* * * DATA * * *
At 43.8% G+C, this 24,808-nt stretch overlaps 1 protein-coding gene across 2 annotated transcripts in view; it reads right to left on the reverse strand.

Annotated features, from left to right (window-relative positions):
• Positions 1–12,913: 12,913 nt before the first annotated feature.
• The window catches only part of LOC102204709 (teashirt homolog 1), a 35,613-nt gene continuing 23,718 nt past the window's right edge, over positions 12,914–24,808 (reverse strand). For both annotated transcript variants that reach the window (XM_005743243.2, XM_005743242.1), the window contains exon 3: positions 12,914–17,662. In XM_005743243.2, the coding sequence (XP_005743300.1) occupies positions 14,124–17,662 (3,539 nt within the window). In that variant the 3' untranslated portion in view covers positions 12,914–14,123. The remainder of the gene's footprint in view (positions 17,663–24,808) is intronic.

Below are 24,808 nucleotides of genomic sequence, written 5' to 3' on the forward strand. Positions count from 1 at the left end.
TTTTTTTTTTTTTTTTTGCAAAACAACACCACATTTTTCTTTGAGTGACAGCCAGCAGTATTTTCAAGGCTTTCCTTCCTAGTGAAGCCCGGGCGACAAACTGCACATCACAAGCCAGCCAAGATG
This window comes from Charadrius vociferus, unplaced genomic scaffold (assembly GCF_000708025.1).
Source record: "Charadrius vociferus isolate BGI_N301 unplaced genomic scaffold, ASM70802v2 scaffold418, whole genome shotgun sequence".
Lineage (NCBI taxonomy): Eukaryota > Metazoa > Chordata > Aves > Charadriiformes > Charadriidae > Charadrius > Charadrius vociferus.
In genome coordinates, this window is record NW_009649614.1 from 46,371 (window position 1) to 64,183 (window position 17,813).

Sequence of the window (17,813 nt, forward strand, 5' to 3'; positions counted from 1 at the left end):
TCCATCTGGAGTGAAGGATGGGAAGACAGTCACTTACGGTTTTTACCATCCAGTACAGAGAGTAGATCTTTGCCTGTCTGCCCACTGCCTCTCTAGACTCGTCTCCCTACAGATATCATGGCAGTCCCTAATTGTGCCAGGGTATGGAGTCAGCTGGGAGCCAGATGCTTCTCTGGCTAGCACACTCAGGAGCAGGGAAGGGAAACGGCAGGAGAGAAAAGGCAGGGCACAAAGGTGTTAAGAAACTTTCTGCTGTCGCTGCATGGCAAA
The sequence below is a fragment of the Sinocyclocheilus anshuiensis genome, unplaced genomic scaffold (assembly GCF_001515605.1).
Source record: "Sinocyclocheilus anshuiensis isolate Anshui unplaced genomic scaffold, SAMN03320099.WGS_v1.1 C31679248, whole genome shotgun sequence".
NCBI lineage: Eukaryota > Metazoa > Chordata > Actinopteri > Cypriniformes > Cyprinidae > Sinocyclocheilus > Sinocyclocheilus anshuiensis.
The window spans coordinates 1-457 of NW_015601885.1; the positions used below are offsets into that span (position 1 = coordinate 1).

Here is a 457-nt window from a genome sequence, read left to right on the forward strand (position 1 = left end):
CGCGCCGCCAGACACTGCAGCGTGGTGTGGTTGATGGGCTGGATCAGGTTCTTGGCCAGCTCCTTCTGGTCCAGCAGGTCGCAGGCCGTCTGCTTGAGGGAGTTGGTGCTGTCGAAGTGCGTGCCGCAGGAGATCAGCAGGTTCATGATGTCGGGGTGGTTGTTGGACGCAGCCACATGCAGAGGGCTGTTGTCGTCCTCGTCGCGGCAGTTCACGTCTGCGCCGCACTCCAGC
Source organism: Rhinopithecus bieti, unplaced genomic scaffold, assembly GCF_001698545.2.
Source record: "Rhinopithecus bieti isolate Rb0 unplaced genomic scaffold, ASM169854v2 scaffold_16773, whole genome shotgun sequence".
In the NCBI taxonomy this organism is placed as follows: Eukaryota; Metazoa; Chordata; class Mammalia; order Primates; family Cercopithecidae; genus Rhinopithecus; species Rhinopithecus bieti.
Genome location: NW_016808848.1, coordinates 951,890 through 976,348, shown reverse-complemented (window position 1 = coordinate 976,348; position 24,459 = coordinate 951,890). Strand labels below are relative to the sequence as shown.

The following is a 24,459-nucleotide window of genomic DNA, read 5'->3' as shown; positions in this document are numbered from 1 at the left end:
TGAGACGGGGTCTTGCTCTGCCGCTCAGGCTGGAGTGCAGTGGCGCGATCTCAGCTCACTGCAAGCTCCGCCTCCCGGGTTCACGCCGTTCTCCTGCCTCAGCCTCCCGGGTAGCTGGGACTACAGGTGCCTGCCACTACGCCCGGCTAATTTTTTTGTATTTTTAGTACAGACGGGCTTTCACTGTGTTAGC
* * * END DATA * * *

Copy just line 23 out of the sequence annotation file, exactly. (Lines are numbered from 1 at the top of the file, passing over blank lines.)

The following is a 24,459-nucleotide window of genomic DNA, read 5'->3' as shown; positions in this document are numbered from 1 at the left end: